Wednesday, February 18, 2009

Foremilk and Hindmilk

The statement put to me by one of my mums was concerning her production of foremilk and hindmilk when breastfeeding. She had helped her child stay satisfied longer and put on more weight by letting the child feed longer on the breast to allow the 'hindmilk' to come in.
So my question was "how long does it take for the hindmilk to come in?"

Foremilk is the watery, high in lactose milk that is meant to come in first to satisfy the thirst of the child and provide the short term energy and help for brain development. Hindmilk is the more 'fatty' satisfying milk that allows the child to grow.

Apparently according to the La Leche League International webiste: there are no different types of breast milk production cells, they all produce the same type of milk, its the fat content of the milk that is provided that varies according to how long the milk has been collecting in the ducts and how much of the breast is drained at the time. They say that the watery foremilk comes first, leaving the fat cells sticking behind in the milk ducts. The longer the child sucks, the more amount of fat cells end up coming through along with the 'hindmilk'. They describe it as the appetizer (foremilk) and dessert (creamy hindmilk).

So the question remains: how long does it take for the hindmilk to come in? Apparently it depends from person to person, each mum provides the right amount of fat content in their milk to help their child grow and devlopment. It seems the two ways to tell are: seeing how quick your milk supply comes (if you are over producing) or whether the child is getting that 'drunkeness'/ coming off the breast volontarily.

If you are overproducing milk, the child with be coming off the breast quickly and choking and spluttering - this means that your milk is coming too quick for the child and will inevitably make the child take in a lot of foremilk - which mean lots of lactose and may create gassiness and crampings, green frothy stools and less satiation (the 'colicky' symptoms). There are numerous ways of counteracting this...see link:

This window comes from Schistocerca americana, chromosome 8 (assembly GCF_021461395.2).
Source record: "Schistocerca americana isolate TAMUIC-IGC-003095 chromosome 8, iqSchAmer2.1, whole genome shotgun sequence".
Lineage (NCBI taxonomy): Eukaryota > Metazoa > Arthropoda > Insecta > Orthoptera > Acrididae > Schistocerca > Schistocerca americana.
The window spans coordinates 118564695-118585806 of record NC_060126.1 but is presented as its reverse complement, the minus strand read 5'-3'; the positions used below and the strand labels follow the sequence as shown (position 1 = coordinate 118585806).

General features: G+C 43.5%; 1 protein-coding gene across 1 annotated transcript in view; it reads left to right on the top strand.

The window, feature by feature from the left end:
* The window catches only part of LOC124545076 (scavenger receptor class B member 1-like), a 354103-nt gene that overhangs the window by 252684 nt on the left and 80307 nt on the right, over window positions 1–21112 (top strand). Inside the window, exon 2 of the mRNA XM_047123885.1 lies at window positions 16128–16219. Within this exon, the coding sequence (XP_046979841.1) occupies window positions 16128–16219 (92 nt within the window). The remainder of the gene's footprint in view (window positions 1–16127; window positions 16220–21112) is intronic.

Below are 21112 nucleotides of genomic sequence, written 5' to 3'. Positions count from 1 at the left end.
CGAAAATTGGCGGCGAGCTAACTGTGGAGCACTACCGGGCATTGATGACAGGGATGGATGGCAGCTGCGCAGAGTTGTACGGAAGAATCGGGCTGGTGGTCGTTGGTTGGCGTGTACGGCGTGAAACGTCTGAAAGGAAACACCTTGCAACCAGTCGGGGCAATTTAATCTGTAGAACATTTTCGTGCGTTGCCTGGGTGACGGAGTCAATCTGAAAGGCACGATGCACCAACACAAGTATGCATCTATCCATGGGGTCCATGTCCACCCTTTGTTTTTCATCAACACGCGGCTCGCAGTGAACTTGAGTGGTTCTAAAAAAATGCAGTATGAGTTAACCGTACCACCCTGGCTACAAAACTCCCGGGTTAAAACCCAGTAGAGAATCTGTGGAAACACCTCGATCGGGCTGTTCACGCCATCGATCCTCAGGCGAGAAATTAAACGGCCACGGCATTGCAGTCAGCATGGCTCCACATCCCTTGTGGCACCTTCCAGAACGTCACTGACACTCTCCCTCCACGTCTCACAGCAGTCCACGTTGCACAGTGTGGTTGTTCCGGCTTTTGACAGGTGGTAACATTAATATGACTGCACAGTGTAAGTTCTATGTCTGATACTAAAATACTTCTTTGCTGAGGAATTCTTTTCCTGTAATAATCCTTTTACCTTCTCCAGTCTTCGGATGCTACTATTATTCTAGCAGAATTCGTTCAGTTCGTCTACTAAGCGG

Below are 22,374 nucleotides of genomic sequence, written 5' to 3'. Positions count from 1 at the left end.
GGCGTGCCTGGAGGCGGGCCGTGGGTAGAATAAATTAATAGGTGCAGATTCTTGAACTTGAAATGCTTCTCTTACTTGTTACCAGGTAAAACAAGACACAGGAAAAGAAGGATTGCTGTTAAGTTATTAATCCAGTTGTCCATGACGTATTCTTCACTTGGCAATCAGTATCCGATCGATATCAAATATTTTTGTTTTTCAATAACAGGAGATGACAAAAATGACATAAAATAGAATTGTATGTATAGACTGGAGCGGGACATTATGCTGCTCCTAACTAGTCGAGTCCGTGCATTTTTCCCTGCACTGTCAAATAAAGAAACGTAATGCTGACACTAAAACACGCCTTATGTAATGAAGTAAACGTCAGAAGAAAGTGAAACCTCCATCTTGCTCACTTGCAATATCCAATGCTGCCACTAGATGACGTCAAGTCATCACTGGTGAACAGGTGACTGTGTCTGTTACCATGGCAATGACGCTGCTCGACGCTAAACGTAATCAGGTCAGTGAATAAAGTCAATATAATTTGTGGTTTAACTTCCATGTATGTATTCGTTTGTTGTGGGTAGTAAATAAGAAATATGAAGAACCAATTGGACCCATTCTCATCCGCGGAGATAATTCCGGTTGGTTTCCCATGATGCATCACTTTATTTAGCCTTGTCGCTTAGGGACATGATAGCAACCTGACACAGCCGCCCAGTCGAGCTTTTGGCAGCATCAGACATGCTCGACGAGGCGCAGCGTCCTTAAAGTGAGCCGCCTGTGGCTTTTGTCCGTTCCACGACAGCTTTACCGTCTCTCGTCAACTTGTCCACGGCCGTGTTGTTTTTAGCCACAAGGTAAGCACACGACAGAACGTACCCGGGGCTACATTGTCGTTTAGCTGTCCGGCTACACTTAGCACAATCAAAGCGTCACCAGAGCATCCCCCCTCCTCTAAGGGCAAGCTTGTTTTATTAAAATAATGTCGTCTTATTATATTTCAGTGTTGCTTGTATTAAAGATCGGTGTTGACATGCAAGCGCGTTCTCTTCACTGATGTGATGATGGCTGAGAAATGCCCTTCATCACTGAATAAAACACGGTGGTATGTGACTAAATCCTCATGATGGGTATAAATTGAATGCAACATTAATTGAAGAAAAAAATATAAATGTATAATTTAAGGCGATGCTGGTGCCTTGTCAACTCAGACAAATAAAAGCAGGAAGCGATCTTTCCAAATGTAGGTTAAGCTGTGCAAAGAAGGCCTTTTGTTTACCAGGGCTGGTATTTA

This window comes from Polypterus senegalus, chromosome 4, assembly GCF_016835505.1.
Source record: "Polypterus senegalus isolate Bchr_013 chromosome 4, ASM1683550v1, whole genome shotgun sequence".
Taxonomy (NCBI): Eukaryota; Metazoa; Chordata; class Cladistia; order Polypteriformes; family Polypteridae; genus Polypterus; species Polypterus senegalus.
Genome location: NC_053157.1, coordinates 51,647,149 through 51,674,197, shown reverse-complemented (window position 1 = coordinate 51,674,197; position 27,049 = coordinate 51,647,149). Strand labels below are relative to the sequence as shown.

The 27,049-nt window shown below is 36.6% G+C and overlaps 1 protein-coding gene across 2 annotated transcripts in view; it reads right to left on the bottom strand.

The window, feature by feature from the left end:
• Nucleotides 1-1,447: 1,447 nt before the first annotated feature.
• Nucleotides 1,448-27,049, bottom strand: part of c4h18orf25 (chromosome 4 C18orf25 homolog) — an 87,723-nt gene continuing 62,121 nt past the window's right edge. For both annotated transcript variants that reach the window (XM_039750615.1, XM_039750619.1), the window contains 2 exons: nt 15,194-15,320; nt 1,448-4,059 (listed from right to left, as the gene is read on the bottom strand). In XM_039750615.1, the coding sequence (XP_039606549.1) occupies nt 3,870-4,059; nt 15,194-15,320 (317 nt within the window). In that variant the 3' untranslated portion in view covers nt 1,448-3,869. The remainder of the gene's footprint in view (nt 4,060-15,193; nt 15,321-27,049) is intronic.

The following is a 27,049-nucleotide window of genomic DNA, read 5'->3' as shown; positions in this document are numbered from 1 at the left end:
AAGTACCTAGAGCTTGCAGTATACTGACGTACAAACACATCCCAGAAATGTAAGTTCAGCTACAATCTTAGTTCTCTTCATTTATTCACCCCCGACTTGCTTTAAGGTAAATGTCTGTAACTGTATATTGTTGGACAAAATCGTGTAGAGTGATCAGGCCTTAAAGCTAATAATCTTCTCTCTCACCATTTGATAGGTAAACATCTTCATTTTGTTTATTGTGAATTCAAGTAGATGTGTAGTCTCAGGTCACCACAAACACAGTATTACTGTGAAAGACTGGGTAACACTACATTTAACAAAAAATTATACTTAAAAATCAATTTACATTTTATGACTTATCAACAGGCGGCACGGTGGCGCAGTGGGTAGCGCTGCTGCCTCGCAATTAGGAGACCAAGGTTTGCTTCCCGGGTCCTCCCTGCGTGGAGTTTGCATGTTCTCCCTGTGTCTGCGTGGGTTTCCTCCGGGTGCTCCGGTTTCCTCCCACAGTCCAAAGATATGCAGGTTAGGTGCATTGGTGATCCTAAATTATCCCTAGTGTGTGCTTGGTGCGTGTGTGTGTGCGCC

But, to answer the question, the best way to tell is to stay on the same breast until the child unlatches volontarily and pulls the 'milk drunk' look. The child knows when they have had enough (cool hey?). If they wake back up quickly again after 5-10mins and still seem hungry - then go on the other breast. The routine of feeding 10 mins on each breast doesn't seem to work and is appearing to be counterproductive in terms of composition. One quick note: if the child never does come off the breast on it's own accord, something is going on with the latching or positioning.

HOWEVER, there appears to be also a 'let out' clause for this understanding. In the first week of breastfeeding it seems to be quite important to make sure that the child feeds from both breasts in one feed. The mother's body needs to be 'stimulated' in a way to help get the milk production off to a good start. Hey, in a way it makes sense that you are only producing colostrum in the beginning (no worrying about foremilk and hindmilk yet). Only when you get into the routine and the milk production goes full you need to start looking at getting the right amount of time of the breast.

A good summary: the baby should be finished with the first breast before being switched to the other side - thats how long it's 'child led'. These babas are smart!

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